Many changes have occurred in the Chordata framework lately, and many will happen in order to achieve the complete and flexible motion capture solution we envision.
An initial milestone involves raising the funds through our upcoming Kickstarter campaign to create and produce the first production version hardware. Another important aspect of this system is software, and since this framework relies on many software pieces that interact to obtain the capture is easy for our users to loose track of all of them. That’s why we’ve been working on a revised plan that will allow everyone to have a clear view of the changes to come.
Of course, roadmaps in software (and in particular those of open source projects) are living documents. Things might change with time, redistribution of resources and -more importantly- your feedback, so please let us know your ideas using this thread or we are also continuously collecting feedback on all our communication channels.
A copy of the roadmap is pasted below, or you can access it on: http://chordata.cc/roadmap
KCeptor++ embedded development
After the Crowdfunding campaign August-September
The new KCeptor will include an ARM microprocessor which will pre-process the data collected from the sensors before sending it to the Notochord. In the first phase after the crowdfunding we will develop the software that will run inside this microcontroller.
Notochord 1.0.0 as python module
This module will be based on the current core of the system: the Notochord program. It is a C++ application that takes care of all the low-level operations like managing and reading the sensors. The C++ core will be wrapped in a python interface and used to recreate a new default version of the notochord program. The module will then allow advanced users to tweak the behavior of the default notochord, or even rewrite it from scratch.
Milestone: Consolidation of the Chordata public control API
End of 2020
Apart from the low-level python API the new notochord module will expose, at this point the remote communications components of the Chordata framework will be completed. These components are the Chordata remote action management protocol (CRAMP) and the Chordata open pose protocol (COPP). You can read more about them in this article, in a nutshell they basically allow any remote Chordata component to completely control the capture, without requiring any manual user intervention.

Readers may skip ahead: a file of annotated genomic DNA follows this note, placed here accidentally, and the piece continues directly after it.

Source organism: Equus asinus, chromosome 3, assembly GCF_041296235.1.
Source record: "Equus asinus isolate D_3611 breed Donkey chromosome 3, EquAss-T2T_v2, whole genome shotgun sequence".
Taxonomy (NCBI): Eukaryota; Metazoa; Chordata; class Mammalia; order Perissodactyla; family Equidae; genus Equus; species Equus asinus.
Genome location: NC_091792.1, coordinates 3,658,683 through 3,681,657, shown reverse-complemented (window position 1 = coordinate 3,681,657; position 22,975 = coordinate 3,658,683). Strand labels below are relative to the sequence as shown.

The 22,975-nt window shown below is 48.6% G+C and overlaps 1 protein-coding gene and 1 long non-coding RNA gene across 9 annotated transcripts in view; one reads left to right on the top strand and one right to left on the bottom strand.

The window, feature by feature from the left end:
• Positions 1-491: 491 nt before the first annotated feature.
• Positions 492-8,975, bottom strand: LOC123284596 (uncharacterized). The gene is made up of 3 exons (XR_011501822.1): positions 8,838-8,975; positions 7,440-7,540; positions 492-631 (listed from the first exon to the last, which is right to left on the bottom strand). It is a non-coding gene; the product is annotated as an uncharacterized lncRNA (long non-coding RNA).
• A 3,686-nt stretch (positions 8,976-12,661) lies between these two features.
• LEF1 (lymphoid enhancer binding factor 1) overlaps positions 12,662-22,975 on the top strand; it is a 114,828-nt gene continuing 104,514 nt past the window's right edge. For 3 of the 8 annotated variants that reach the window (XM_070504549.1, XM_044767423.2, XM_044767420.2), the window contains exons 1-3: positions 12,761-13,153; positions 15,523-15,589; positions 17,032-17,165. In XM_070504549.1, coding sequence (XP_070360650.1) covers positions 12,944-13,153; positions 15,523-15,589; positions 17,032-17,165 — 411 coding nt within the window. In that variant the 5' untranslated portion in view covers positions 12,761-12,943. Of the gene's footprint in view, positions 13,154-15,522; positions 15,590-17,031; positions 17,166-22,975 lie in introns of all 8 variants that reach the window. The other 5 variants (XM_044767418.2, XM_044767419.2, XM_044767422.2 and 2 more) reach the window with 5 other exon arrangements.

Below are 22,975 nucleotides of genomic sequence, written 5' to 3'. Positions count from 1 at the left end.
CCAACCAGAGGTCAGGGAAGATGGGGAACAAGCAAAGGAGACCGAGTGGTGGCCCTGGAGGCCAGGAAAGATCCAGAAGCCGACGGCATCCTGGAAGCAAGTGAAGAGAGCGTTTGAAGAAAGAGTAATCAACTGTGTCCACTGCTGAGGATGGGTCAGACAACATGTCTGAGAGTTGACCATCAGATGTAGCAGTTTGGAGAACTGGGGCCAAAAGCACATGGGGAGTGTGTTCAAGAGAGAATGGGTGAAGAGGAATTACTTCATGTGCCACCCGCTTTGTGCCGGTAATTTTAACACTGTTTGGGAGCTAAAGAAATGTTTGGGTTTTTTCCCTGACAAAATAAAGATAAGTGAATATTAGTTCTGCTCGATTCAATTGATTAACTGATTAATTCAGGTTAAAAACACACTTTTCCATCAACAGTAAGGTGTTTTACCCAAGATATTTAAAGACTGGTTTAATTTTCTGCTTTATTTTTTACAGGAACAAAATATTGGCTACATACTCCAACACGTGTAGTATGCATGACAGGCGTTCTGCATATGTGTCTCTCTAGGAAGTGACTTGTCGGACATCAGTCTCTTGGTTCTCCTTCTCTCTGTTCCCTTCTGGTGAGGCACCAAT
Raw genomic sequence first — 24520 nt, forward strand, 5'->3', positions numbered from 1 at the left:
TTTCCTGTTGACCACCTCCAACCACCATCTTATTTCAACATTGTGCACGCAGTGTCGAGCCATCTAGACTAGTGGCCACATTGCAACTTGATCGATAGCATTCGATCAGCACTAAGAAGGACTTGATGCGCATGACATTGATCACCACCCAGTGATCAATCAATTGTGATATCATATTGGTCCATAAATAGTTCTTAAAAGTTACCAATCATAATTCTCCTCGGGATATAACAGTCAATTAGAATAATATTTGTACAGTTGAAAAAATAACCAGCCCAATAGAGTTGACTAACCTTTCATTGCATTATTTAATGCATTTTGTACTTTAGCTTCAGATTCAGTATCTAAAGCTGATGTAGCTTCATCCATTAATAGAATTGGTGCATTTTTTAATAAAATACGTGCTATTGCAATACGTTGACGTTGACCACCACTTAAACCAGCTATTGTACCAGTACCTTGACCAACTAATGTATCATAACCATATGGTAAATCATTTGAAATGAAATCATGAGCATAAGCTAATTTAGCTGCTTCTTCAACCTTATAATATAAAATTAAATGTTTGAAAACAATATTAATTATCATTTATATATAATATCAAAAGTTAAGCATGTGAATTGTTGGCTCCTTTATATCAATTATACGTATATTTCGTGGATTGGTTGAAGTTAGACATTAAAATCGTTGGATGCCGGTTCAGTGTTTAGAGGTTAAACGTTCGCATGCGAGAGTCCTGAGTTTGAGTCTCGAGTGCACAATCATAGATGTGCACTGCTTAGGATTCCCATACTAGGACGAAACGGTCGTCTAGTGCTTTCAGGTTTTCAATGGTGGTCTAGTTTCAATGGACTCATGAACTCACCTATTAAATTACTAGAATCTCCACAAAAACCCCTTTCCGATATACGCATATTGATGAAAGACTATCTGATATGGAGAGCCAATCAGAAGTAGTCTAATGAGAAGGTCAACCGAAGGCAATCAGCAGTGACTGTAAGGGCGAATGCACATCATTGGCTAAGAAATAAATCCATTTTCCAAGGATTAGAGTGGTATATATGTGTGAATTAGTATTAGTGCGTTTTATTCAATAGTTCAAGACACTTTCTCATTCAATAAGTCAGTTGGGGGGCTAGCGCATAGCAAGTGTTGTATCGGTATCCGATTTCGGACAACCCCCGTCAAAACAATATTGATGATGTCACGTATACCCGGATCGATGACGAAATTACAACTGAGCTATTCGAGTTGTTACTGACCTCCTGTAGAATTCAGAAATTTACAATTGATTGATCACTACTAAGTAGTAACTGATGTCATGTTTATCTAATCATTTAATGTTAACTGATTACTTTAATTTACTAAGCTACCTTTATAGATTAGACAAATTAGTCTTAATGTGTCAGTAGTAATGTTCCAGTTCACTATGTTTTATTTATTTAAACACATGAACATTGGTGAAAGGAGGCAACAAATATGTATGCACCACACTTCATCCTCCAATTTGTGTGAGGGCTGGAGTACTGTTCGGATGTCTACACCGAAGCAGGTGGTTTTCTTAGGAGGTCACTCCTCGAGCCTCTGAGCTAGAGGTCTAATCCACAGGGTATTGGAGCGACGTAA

January – April 2021
This software component is partially done, but has been sitting for a while waiting for the consolidation of the remote protocols. It is a progressive web app that will allow users to capture from any device instantaneously, without a required installation. During this period we will make many changes to the existing codebase, including enhancements on the user experience and implementation of the new protocols.
March – August 2021
At this point we will have a robust, flexible framework capable of sharing capture data with any other software. It will be time for us to write SDKs to make the task of integrating the Chordata captures into many popular platforms easier. The plan is to start with the three main videogame engines: Unity, Unreal and Godot. We will keep collecting feedback about which integrations to prioritize. Many members of our community are working on their own integrations right now, so some of these might be available as contributed components before our team even starts working on them.
Translation in space, overall heading correction, etc
April – September 2021
Until now our main focus was to create a solid and flexible inertial mocap platform, in order to do it we started by implementing only the core functionality of the inertial mocap: inner pose capture.
Of course once the core features are stable, a complete mocap system needs some derived functionality. By far the most popular of these features is the ability of the system to capture the spatial translation of the performer. At this stage we will implement this one and other features, like for example the overall heading correction for the pose-calibration which will allow the performer to stand on any given direction while calibrating.